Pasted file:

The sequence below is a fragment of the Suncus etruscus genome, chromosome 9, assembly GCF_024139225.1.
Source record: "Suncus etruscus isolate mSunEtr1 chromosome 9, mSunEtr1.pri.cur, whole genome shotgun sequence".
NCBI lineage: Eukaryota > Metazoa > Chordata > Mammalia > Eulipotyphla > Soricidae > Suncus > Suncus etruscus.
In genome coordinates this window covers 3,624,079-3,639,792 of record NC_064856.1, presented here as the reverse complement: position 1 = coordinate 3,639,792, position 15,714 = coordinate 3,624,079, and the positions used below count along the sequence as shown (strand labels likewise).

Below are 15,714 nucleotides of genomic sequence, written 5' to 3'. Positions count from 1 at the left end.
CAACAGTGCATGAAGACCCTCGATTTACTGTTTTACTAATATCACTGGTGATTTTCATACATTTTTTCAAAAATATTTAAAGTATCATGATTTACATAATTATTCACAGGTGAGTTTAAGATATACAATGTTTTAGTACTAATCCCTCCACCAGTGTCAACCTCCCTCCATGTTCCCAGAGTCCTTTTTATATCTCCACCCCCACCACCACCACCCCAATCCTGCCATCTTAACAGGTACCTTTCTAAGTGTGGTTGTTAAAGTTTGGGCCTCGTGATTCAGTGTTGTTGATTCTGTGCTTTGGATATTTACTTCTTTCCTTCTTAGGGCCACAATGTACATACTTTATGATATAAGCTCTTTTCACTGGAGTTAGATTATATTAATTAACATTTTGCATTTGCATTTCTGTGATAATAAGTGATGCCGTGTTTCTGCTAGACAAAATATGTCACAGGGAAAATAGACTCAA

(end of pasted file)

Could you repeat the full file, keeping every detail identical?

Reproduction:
The sequence below is a fragment of the Suncus etruscus genome, chromosome 9, assembly GCF_024139225.1.
Source record: "Suncus etruscus isolate mSunEtr1 chromosome 9, mSunEtr1.pri.cur, whole genome shotgun sequence".
NCBI lineage: Eukaryota > Metazoa > Chordata > Mammalia > Eulipotyphla > Soricidae > Suncus > Suncus etruscus.
In genome coordinates this window covers 3,624,079-3,639,792 of record NC_064856.1, presented here as the reverse complement: position 1 = coordinate 3,639,792, position 15,714 = coordinate 3,624,079, and the positions used below count along the sequence as shown (strand labels likewise).

Below are 15,714 nucleotides of genomic sequence, written 5' to 3'. Positions count from 1 at the left end.
CAACAGTGCATGAAGACCCTCGATTTACTGTTTTACTAATATCACTGGTGATTTTCATACATTTTTTCAAAAATATTTAAAGTATCATGATTTACATAATTATTCACAGGTGAGTTTAAGATATACAATGTTTTAGTACTAATCCCTCCACCAGTGTCAACCTCCCTCCATGTTCCCAGAGTCCTTTTTATATCTCCACCCCCACCACCACCACCCCAATCCTGCCATCTTAACAGGTACCTTTCTAAGTGTGGTTGTTAAAGTTTGGGCCTCGTGATTCAGTGTTGTTGATTCTGTGCTTTGGATATTTACTTCTTTCCTTCTTAGGGCCACAATGTACATACTTTATGATATAAGCTCTTTTCACTGGAGTTAGATTATATTAATTAACATTTTGCATTTGCATTTCTGTGATAATAAGTGATGCCGTGTTTCTGCTAGACAAAATATGTCACAGGGAAAATAGACTCAA